(i) A mortgage broker or lender charging discount points on the good faith estimate or settlement statement payable to the mortgage broker or any party that is not the actual lender on the resident mortgage loan.
(ii) Charging loan fees or mortgage broker fees that are represented to the borrower as discount points when such fees do not actually reduce the rate on the loan, or reflecting loan origination fees or mortgage broker fees as discount points.
(iii) Charging discount points that are not mathematically determinable as the same direct reduction of the rate available to any two borrowers with the same program and underwriting characteristics on the same date of disclosure.
(f) Failing to clearly and conspicuously disclose whether a payment advertised or offered for a residential mortgage loan includes amounts for taxes, insurance, or other products sold to the borrower. This prohibition includes the practice of misrepresenting, either orally, in writing, or in any advertising materials, a loan payment that includes only principal and interest as a loan payment that includes principal, interest, tax, and insurance.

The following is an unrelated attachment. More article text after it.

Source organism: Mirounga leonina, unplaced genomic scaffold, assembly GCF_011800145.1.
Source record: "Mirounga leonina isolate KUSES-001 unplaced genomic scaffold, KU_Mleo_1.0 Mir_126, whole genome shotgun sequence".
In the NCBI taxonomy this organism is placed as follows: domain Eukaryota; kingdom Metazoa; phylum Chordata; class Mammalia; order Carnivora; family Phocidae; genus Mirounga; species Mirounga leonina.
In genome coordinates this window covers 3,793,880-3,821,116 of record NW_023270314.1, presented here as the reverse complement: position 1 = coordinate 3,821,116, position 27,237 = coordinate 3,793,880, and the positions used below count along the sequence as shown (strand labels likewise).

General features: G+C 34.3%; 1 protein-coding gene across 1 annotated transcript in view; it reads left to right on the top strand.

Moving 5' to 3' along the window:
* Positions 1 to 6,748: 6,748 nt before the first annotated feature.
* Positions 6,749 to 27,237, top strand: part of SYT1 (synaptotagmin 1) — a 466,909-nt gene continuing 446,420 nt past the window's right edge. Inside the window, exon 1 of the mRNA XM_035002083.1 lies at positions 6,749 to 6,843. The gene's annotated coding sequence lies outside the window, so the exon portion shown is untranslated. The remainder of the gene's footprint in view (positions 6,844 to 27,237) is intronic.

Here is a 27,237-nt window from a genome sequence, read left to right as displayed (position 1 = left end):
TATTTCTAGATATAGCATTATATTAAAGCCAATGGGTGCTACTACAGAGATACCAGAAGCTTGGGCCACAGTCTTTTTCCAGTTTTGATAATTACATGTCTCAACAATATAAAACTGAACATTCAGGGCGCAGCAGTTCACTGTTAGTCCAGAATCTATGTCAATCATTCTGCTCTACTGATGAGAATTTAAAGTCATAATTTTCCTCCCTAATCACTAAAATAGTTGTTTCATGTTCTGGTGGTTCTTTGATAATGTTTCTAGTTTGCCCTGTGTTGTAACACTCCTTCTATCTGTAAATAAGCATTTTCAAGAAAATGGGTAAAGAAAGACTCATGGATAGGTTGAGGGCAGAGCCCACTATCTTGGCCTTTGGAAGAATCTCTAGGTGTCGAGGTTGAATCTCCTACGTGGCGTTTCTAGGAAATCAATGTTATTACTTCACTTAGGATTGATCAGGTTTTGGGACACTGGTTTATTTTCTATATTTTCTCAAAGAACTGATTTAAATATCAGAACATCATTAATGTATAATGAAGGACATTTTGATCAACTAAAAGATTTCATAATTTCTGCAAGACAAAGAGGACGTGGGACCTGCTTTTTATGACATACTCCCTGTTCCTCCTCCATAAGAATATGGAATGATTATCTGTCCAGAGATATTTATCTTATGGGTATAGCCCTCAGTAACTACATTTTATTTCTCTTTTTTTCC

(g) Making or funding a loan by any means other than table funding.
(h) Negligently making any false statement or willfully making any omission of material fact in connection with any application or any information filed by a licensee in connection with any application, examination or investigation conducted by the department.
(i) Willfully filing a lien on property without a legal basis to do so.
(j) Coercing, intimidating, or threatening borrowers in any way with the intent of forcing them to complete a loan transaction.
(k) Failing to make disclosures to loan applicants and noninstitutional investors as required by RCW 19.146.030